INDONESIA – Few signs point the way to the village where Carter Bissey* is heading. Well into the three-hour drive across the Indonesian island, somewhere along a paved road that crumbled into a teeth-jarring pitted track, he pulls over and cranks down his window to ask a stranger for directions.
Cashew and banana trees, coconut palms and some rice fields line the way. Carter navigates off of the understanding of the island’s geography that he’s gained in seven years of living here, directions he gleans from passersby and a heap of grace.
American partners often join Carter and Jessica Bissey in journeying to remote Indonesian islands. They hike, carrying all they need with them, deep in the jungle to villages where there are no hotels and certainly no resorts. "We would just walk in the villages and pray that someone would open their home to us but also their heart to God's Word, and we would stay in people's houses and live life beside them," said Billy Donaldson from a Baptist church in Tennessee.
Finally, driving into a loose collection of houses that make up the village he’s been seeking, a cluster of parked motorbikes down a side road signals the end of the search and the beginning of the celebration.
Carter, his wife Jessica* and their three children – Elizabeth,* Aaron* and Abigail* – are attending a wedding. They left their house in a coastal town early Sunday morning to make their way to the village where a friend will be wed in an all-day event. It’s a long drawn-out affair, especially for the youngest children. The Bisseys smile, talk, eat, greet, pose for pictures and smile some more – all day long. Then, they say their goodbyes, load the children in the car and start the three-hour drive back across the island.
This is one of the challenges of trying to bring the gospel to one of the more remote Indonesian islands. It takes ample time and energy to simply get to places and participate in events that are important to those with whom the Bisseys have built relationships. Furthermore, the Bisseys are concerned not only with the people on their island but also with the people on the surrounding islands that are boat rides away. With 6,000 to 7,000 inhabited islands in Indonesia, there are tens of thousands of small villages that could slip under the radar.
In spite of the difficulties, the Bisseys are spurring efforts to bring the gospel to multiple people groups on scattered islands in their part of the world. They work with Indonesian partners, as well as intrepid American church partners who make the very long trip there to live rough for weeks at a time, just for a chance to hike into villages and share the gospel where it’s never been spoken.
It’s difficult, though, to share the gospel or nurture new believers in the islands.
“Transportation is a big barrier,” Carter explained. “You go out on an island, plant a seed and then you can’t get back there for months.” Additionally, there is challenge in relating to so many groups, from sea gypsies who live in stilted houses over water, to inland villagers who grow rice, to coastal farmers who raise oysters for pearls and farm seaweed, drying it on tarps to sell for export. “They’ve got so many other things to worry about, just making a living,” Carter said.
To many Indonesian islanders, religion is inherited. When Carter Bissey asked some men on one of the islands if they were interested in hearing about other religions, they told him, 'Not really. There's really no other choice for us. Our ancestors were Muslims. The mosque is here. There are no other places to worship here.'"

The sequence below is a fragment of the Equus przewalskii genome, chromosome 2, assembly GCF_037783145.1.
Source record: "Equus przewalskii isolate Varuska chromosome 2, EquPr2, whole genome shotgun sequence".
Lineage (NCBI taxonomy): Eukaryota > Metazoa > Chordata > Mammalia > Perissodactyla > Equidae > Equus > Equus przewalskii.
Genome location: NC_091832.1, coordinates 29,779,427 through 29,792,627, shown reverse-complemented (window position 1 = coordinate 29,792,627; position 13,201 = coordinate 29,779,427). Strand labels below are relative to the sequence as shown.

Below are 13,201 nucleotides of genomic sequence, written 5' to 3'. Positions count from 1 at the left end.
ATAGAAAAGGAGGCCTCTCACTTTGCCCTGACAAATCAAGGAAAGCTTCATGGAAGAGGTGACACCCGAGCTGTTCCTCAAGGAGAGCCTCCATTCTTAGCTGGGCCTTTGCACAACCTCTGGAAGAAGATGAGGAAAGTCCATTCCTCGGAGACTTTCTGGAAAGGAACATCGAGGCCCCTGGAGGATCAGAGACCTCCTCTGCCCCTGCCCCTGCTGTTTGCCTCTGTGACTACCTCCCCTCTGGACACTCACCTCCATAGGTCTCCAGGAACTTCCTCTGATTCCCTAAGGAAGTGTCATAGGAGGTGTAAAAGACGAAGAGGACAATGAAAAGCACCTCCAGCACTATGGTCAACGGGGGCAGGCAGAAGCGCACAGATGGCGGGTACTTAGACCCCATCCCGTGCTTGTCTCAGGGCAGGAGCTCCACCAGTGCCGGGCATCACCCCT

The majority of the islanders the Bisseys work with are Muslim. “We were talking to some guys here and asked if they were interested in hearing about other religions. ‘Not really,’ they said. ‘There’s really no other choice for us. Our ancestors were Muslims. The mosque is here. There are no other places to worship here.’”
Even though the majority claims adherence to Islam, groups in the islands have a multitude of non-Islamic practices – most incorporating animism and ancestor worship.
“They believe [ancestors’] spirits are still around, and there are certain rituals that they have calling [the spirits] for guidance,” Carter said. He explained how the Sufi vein of Islam allowed for the animistic beliefs that existed in the islands to be incorporated when Islam arrived.
Islanders did not want to follow all the laws and live like Arabs, he said. But this mystical dimension of Islam appealed to them. “[Otherwise] it would not have taken off. It was because Sufism had these real charismatic leaders, and they could kind of meld it with these local beliefs.”
American partners often join Carter and Jessica in journeying to even more remote islands beyond where the Bisseys live to share the gospel. They hike, carrying all they need with them, deep in the jungle to villages where there are no hotels and certainly no resorts.
“We would just walk in the villages and pray that someone would open their home to us but also their heart to God’s Word, and we would stay in people’s houses and live life beside them,” said Billy Donaldson* from a Baptist church in Tennessee. “We’d help prepare meals when they’d let us. We’d wash dishes. We would carry water to and from the well … anything that we could do to build a relationship.”
In three to four weeks of hiking, they ended up with sore feet and blisters but visited roughly 80 villages. “Nobody had heard the good news. Nobody had heard that Jesus can change their lives,” Donaldson said.
(EDITOR’S NOTE – Writer Elaine Gaston has served overseas with her family in restricted-access countries. She is now based in the U.S. Indonesia is the country of focus for the current International Mission Study by Woman’s Missionary Union. IMB workers featured in this study are supported through the Cooperative Program and Lottie Moon Christmas Offering. Find IMS study resources at imb.org/ims and wmu.com/IMS.)